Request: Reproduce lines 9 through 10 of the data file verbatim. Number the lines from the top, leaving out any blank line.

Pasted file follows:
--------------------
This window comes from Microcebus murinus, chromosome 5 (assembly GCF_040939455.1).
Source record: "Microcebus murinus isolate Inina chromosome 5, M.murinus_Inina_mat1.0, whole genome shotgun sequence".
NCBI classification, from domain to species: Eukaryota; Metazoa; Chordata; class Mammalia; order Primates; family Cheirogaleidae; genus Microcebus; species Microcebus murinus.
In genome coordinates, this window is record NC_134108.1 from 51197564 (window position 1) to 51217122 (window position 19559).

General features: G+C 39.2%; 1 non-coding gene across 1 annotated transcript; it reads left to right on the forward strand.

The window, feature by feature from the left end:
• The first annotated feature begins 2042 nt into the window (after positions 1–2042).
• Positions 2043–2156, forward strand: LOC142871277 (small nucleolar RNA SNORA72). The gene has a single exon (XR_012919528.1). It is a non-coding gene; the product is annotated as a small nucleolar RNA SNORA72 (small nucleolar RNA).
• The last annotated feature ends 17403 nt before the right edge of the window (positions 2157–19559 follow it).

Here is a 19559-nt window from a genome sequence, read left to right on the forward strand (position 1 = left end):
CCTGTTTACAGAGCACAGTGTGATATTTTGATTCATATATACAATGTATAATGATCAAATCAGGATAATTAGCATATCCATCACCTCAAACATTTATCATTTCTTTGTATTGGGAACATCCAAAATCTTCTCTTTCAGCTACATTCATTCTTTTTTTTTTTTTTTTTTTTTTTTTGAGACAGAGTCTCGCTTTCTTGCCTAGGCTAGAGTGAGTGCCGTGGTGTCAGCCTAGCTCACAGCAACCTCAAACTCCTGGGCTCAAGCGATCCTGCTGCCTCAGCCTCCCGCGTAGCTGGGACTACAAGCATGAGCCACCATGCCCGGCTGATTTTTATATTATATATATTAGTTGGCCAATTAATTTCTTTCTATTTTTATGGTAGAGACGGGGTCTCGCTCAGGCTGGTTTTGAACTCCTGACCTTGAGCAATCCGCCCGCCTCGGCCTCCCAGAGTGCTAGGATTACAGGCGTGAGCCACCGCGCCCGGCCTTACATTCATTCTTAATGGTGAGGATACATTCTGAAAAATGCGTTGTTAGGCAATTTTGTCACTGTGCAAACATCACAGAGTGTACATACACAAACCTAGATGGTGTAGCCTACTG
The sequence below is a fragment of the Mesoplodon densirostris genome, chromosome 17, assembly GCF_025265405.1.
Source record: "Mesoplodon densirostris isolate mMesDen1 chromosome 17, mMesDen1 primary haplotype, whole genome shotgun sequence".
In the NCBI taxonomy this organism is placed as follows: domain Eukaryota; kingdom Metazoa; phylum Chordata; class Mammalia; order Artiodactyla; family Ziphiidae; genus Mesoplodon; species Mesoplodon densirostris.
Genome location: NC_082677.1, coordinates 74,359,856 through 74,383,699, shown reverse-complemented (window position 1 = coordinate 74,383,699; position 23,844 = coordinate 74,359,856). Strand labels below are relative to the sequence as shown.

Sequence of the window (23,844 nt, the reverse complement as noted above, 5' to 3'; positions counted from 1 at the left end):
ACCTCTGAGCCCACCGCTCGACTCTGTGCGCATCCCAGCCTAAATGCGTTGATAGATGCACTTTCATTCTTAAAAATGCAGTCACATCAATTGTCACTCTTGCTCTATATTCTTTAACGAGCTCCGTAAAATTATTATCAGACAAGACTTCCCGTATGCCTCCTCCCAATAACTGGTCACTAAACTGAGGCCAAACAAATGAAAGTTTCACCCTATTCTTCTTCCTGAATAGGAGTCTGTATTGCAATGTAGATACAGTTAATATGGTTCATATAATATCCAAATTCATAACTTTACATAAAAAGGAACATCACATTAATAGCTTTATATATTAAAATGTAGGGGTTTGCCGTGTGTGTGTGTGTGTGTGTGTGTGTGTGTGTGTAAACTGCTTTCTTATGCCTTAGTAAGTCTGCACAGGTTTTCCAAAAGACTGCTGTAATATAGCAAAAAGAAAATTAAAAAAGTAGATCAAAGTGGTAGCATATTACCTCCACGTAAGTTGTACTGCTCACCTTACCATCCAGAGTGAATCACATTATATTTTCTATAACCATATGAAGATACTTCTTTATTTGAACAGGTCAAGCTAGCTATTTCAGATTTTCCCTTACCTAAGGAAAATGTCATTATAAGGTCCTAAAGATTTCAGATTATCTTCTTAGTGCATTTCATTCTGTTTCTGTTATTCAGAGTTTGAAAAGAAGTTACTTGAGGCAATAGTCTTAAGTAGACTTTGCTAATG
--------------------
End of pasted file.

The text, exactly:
• The last annotated feature ends 17403 nt before the right edge of the window (positions 2157–19559 follow it).

Here is a 19559-nt window from a genome sequence, read left to right on the forward strand (position 1 = left end):